For quite a while, I’ve wrangled with the challenge of physical books versus eBooks. On one hand, physical books just look nice on a shelf, especially if they are nice books to begin with. Plus, physical books are easy to lend when someone asks me if I have a suggestion on a good book on social media marketing, or content strategy. On the other hand, I can carry thousands of eBooks on my tablet and have them anywhere, any time. As time has gone on, eBooks are slowly winning out more and more for me.
Caveat: I’m writing this as someone that has no problem at all with long term reading on backlit tablet screens, as opposed to e-ink devices. I understand some folks can have issues there, and that sucks, so understand my viewpoint is coming from that bias.
But, that creates a second issue. Finding a good reader. On the desktop, that’s easy(ish), partly because I don’t actually read them on my desktop. All I need to do on my desktop is keep them organized for the most part. For that, Calibre is king (aside: if you’re doing eBook authoring, check out Sigil). It manages all the eBooks I have, including if I have them in multiple formats, lets me categorize and tag them, and finally rate them when I’m done. This, apart from all its other features like converting, exporting, and a crap ton more. I’ve used Calibre for probably 4-5 years now, and have yet to find a better app functionally, even though the application isn’t the sexiest thing it could be.
The problem is, that’s only one piece of a very large puzzle. File management, regardless of if it’s books, music, documents, or pictures is a generally well understood problem. The real issue is consumption. While Calibre is fine for management, there is no mobile reader component (it does have an internal reader function for desktop, but it’s pretty meh), forcing you to jump through hoops of other apps and plugins for library access and synchronization. I store my library on Google Drive, which sort of helps, but not entirely.
Amazon has tried to tackle this, of course. My wife has and loves her Kindle. I’m of something of a different mind though. I feel like the age of the single purpose reader device came and went long ago. I remain baffled by the fact that Amazon can sell a dedicated eReader for more than the price a basic (and considerably more useful) tablet. And somewhat more pressing that that, all of this is done within the confines of a walled garden. I get that the e-ink screen is obviously superior for long term reading and all that, but that’s a single advantage in a sea of disadvantages. Basic Kindles still pretty much suck at PDF books, or anything that’s highly illustrated (or color), unless you’re using the Kindle Fire, at which point, you using a tablet anyway and will fall into the area I’ll talk about in a couple paragraphs.
It’s not that I’m against eBook DRM by itself, but I am against being forced to use Amazon in perpetuity to read the books I got there (bought, not rented, not licensed, despite whatever wording vendors would like us to swallow. That’s bullshit, and they know it’s bullshit, but they get away with it because money). Google has tried to address this. While very similar to Amazon, they’ve modeled their book utility on their music platform, allowing you to upload and synchronize media you already own (that isn’t locked away in Amazon or iBooks anyway – and all of this isn’t to excuse Google’s own walled garden of eBook sales). I know Google isn’t appreciably different from Amazon or Apple in all this, and I’m splitting some hairs. But they’re so close to having a great tool, yet so far. Google Music lets you edit music ID3 details in case it’s entered wrong or they read it wrong. Google Books, however, offers no such ability. This is made worse by the fact that in my experience, it frequently fails to import book meta data correctly. I wanted to give you a screenshot of the “editing” ability of book data, but as you can see in the screenshot I was able to take while writing, all I was able to get was the loading screen for Play Books (sorry if I use “Play Books” and “Google Books” interchangeably here). It never loaded my library. Super useful, Google.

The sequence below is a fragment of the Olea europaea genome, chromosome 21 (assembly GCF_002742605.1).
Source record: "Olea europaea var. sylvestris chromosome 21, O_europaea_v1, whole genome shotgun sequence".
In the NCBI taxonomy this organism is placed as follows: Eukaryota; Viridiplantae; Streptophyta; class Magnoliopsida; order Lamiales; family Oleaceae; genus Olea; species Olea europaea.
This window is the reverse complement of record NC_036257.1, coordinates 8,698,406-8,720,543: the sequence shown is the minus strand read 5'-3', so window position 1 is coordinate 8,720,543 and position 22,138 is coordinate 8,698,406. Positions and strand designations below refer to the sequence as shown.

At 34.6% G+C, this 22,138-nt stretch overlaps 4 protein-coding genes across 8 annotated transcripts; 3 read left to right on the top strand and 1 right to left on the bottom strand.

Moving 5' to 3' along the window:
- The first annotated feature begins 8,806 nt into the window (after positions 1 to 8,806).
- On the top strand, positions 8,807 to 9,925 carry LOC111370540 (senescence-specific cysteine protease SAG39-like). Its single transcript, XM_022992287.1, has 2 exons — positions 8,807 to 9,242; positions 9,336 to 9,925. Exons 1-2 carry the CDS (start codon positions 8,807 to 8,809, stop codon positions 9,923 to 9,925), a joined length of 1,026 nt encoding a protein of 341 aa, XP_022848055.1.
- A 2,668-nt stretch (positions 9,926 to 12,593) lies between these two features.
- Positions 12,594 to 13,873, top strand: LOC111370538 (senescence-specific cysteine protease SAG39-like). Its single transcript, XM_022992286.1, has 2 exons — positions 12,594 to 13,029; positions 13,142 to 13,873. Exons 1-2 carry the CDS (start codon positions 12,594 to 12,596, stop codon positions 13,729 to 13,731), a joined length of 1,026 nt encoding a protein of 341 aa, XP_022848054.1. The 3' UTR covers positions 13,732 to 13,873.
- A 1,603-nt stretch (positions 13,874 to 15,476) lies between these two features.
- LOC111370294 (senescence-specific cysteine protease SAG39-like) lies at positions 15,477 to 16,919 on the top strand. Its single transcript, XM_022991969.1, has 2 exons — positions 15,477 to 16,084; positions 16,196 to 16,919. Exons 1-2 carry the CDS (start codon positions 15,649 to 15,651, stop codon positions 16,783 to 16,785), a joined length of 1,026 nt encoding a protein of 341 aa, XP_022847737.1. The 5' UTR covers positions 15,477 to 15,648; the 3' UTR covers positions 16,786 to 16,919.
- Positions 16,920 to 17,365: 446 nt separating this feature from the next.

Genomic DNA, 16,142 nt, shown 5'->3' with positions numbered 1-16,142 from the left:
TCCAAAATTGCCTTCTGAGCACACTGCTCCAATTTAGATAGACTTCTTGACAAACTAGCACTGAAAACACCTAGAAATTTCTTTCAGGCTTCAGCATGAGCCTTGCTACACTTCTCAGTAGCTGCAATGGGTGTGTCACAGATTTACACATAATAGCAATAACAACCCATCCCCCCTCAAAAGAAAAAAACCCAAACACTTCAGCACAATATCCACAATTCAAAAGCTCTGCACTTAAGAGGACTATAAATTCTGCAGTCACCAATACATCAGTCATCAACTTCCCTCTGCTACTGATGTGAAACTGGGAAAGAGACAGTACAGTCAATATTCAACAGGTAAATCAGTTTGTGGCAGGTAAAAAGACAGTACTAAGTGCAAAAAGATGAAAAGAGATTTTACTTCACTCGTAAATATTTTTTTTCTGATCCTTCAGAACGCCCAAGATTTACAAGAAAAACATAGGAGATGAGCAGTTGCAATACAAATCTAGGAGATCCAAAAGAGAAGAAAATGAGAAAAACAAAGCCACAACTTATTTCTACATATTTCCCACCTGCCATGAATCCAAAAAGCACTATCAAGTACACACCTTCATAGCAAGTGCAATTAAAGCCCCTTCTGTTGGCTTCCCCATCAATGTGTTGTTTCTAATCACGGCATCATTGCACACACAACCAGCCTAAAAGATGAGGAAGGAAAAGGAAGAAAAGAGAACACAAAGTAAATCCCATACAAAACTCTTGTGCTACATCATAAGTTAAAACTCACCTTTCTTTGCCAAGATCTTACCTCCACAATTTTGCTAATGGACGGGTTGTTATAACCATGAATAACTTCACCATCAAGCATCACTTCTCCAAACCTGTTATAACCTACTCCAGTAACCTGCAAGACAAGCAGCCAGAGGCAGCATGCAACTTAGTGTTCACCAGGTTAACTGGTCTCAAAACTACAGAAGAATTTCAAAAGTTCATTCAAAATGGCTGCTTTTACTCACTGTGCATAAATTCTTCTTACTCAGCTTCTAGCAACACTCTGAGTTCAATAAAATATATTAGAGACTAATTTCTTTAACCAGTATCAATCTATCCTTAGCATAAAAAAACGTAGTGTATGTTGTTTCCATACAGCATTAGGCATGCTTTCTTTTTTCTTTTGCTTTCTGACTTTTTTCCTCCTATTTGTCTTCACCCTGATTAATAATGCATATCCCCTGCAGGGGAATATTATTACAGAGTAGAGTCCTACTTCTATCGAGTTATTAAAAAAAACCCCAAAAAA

I’ve come to use and mostly love Aldiko as my mobile reader. From a reader standpoint, it’s pretty fantastic at balancing usability, with simplicity and flexibility. I find it a bit more powerful that Google Books (when it’s working), without that power getting in the way of the experience. Of course, it has no desktop or web app counterpart. And it still requires me to bridge the gap between it and Calibre. And, most painfully, it doesn’t sync. Something as simple as native Google Drive integration could solve such a problem, but they don’t offer it (as of this writing). But at least it works otherwise. There is an option of Google DRM integration, but I couldn’t get it to work, so I can’t actually tell if it works to use Play Books as a sync bridge or not. Instead, I’m using Calibre, Aldiko, Google Drive, and Calibre Cloud to get the experience I want. There is another tool, which is still a separate app, that handles the syncing of Aldiko across devices but requires you to root your device. More hoops to jump through that I could do, but no average user could or would.
And so here I am, sitting between a mess of unnecessarily sloppy “solutions” and application piping to what should be such a simple problem. It’s 2016 and I can’t just read my eBooks the way I can listen to my music or watch my movies unless I’m willing to lock myself into a single vendor, or juggle walled gardens to get the best prices on various books. This all begs the question, where is the perfect eBook reader? Why hasn’t this problem been solved? I look at Aldiko and can’t help but think, one basic feature would make it perfect. So where is it? I look at Play Books and can’t help but think, one basic feature would make it perfect. So where is it?